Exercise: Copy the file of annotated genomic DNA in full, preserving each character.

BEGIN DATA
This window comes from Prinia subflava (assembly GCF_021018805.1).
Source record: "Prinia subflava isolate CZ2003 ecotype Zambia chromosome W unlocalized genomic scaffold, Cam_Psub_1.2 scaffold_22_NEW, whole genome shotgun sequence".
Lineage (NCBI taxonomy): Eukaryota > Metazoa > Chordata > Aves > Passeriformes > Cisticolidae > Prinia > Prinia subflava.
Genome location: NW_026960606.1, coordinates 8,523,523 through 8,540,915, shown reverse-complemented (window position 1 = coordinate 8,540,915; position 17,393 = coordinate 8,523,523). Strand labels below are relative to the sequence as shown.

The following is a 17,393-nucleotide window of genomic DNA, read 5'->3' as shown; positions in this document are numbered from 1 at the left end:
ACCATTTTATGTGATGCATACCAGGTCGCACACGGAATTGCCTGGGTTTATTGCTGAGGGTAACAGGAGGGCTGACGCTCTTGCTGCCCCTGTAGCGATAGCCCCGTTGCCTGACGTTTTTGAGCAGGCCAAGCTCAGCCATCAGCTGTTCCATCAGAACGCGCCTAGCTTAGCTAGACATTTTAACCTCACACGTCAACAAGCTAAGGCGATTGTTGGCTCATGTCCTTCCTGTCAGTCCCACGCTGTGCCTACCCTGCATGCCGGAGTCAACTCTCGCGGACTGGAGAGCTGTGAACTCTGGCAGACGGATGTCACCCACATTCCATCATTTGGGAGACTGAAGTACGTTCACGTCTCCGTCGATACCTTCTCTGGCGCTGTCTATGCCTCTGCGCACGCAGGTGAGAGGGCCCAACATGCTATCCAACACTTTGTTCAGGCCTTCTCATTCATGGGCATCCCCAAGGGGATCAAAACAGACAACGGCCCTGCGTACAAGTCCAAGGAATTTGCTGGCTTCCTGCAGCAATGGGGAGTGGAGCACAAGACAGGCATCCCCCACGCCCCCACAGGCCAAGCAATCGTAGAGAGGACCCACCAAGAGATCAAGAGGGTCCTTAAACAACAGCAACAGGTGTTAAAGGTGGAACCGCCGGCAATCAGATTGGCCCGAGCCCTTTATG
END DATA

This window comes from Prinia subflava (assembly GCF_021018805.1).
Source record: "Prinia subflava isolate CZ2003 ecotype Zambia chromosome W unlocalized genomic scaffold, Cam_Psub_1.2 scaffold_22_NEW, whole genome shotgun sequence".
Lineage (NCBI taxonomy): Eukaryota > Metazoa > Chordata > Aves > Passeriformes > Cisticolidae > Prinia > Prinia subflava.
Genome location: NW_026960606.1, coordinates 8,523,523 through 8,540,915, shown reverse-complemented (window position 1 = coordinate 8,540,915; position 17,393 = coordinate 8,523,523). Strand labels below are relative to the sequence as shown.

The following is a 17,393-nucleotide window of genomic DNA, read 5'->3' as shown; positions in this document are numbered from 1 at the left end:
ACCATTTTATGTGATGCATACCAGGTCGCACACGGAATTGCCTGGGTTTATTGCTGAGGGTAACAGGAGGGCTGACGCTCTTGCTGCCCCTGTAGCGATAGCCCCGTTGCCTGACGTTTTTGAGCAGGCCAAGCTCAGCCATCAGCTGTTCCATCAGAACGCGCCTAGCTTAGCTAGACATTTTAACCTCACACGTCAACAAGCTAAGGCGATTGTTGGCTCATGTCCTTCCTGTCAGTCCCACGCTGTGCCTACCCTGCATGCCGGAGTCAACTCTCGCGGACTGGAGAGCTGTGAACTCTGGCAGACGGATGTCACCCACATTCCATCATTTGGGAGACTGAAGTACGTTCACGTCTCCGTCGATACCTTCTCTGGCGCTGTCTATGCCTCTGCGCACGCAGGTGAGAGGGCCCAACATGCTATCCAACACTTTGTTCAGGCCTTCTCATTCATGGGCATCCCCAAGGGGATCAAAACAGACAACGGCCCTGCGTACAAGTCCAAGGAATTTGCTGGCTTCCTGCAGCAATGGGGAGTGGAGCACAAGACAGGCATCCCCCACGCCCCCACAGGCCAAGCAATCGTAGAGAGGACCCACCAAGAGATCAAGAGGGTCCTTAAACAACAGCAACAGGTGTTAAAGGTGGAACCGCCGGCAATCAGATTGGCCCGAGCCCTTTATG